Monday, March 14, 2016

Rare 'superbloom' blankets Death Valley

Parts of Death Valley, the driest place in North America, have exploded in a riot of color with a rare “superbloom” of millions of wildflowers. The flowers have blanketed the desert valley to an extent not seen since 2005.

The unusual spectacle has been triggered by a series of storms in October that brought heavy rainfall to parts of the park, including a burst of 3 inches of rain in just five hours. Death Valley normally averages less than 2 inches of rain a year.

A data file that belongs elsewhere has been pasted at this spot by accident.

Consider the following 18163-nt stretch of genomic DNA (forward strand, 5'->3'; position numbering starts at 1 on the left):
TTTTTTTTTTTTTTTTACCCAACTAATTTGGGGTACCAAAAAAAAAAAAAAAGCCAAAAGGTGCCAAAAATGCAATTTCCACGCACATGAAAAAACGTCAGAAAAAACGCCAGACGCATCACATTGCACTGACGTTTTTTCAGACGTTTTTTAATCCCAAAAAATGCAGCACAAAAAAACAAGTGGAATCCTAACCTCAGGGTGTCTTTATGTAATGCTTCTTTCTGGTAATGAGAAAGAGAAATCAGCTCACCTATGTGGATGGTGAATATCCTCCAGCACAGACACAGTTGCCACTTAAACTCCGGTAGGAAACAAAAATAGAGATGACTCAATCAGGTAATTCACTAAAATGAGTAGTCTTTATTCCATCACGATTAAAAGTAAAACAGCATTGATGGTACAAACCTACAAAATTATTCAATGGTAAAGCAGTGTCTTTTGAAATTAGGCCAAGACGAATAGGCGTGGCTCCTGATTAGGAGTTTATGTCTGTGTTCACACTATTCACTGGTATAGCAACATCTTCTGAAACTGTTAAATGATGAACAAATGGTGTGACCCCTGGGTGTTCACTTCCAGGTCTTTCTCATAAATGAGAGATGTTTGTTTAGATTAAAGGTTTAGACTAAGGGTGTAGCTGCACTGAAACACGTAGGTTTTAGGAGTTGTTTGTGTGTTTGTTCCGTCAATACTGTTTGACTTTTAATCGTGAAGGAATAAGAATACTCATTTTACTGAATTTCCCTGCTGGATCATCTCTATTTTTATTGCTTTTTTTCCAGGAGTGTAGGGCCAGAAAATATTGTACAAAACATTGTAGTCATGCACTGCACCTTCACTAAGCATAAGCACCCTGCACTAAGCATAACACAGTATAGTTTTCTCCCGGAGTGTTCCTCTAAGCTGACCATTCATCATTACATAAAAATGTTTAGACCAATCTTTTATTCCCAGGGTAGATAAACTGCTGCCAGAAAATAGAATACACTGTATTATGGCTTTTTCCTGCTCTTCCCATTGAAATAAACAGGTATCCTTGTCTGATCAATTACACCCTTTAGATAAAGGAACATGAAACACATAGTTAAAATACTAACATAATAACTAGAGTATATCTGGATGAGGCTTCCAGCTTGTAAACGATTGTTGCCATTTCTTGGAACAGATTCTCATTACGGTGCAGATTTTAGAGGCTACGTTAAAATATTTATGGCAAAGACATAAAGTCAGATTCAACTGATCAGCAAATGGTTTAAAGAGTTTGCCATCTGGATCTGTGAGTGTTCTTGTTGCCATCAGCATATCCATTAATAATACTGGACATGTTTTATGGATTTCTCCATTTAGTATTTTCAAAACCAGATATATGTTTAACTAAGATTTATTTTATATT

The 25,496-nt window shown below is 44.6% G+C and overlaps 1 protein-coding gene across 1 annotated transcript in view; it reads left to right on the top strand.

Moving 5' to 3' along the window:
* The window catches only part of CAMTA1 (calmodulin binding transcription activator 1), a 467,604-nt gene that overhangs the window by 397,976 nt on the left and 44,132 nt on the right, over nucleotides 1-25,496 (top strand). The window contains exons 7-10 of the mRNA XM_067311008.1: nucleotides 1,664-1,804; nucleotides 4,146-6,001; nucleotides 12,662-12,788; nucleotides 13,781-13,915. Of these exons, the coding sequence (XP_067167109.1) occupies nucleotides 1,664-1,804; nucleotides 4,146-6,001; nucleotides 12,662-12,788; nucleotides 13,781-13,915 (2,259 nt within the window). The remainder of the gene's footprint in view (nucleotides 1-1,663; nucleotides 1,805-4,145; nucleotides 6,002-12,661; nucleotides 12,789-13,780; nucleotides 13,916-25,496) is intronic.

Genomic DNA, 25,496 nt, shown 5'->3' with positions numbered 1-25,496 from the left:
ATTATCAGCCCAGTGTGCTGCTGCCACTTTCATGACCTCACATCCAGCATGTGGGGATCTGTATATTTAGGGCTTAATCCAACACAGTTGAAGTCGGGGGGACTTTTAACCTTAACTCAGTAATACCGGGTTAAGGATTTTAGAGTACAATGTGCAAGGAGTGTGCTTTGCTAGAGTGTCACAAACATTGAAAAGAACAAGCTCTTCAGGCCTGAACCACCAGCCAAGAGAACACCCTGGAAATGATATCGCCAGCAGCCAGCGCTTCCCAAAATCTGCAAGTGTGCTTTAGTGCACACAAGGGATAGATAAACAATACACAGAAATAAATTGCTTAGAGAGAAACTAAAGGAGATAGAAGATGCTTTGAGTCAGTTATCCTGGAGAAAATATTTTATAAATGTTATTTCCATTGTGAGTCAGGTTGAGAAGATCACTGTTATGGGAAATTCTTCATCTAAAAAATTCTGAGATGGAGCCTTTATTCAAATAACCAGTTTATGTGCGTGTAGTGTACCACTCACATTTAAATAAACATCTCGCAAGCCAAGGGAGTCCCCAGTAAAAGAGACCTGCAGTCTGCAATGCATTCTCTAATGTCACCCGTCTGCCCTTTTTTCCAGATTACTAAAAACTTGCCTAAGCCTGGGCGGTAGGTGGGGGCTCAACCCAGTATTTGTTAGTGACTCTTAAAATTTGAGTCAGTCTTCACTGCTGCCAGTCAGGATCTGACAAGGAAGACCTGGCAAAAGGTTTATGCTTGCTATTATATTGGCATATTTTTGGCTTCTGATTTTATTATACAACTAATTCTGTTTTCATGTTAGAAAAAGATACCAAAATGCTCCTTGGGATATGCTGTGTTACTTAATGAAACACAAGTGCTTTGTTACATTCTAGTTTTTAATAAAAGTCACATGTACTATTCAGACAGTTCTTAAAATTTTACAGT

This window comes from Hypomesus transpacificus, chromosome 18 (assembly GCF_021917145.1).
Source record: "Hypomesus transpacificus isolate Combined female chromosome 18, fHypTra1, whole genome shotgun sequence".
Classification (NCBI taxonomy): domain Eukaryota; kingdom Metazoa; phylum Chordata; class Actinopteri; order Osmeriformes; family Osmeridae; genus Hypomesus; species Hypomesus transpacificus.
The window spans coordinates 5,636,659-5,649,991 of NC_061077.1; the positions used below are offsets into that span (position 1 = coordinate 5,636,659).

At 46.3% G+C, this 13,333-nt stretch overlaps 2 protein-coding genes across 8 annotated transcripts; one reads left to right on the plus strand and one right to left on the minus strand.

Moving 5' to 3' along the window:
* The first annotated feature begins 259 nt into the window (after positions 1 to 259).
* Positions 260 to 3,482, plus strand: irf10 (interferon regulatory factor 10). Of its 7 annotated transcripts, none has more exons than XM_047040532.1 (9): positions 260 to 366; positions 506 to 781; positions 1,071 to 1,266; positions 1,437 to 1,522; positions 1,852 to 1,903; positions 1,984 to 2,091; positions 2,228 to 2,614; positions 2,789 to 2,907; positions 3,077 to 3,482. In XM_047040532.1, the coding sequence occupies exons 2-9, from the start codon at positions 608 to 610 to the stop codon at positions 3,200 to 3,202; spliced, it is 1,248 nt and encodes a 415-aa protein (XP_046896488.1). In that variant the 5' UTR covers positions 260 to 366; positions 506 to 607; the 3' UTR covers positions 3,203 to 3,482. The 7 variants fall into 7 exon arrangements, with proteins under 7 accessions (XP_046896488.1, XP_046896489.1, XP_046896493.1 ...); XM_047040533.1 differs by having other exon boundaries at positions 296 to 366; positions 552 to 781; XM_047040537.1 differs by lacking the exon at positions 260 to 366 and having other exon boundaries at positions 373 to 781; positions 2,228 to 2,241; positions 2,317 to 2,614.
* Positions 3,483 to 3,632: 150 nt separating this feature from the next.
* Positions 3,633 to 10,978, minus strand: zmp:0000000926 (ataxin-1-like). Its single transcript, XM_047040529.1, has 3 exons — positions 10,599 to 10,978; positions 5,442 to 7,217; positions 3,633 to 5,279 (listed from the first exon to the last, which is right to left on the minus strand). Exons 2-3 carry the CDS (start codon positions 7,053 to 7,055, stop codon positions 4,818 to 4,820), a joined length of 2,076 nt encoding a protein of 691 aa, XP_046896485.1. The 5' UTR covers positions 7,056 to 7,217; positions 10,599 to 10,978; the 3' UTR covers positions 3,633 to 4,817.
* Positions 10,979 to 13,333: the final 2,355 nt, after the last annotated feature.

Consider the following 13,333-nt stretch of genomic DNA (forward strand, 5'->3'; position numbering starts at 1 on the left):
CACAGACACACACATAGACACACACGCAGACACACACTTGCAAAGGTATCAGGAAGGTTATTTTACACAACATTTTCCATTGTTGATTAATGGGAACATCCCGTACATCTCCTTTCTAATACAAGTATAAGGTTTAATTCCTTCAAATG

Death Valley National Park holds a world record for the hottest temperature ever recorded: 134 degrees Fahrenheit (57 degrees Celsius) on July 10, 1913.
The abundance of flowers this year is extremely unusual. The last time there was a bloom of this magnitude was in 2005, and the time before that was in 1998.
Most of the flowers will wither in a few weeks as temperatures rise.

Some may survive as late as June at higher elevations.

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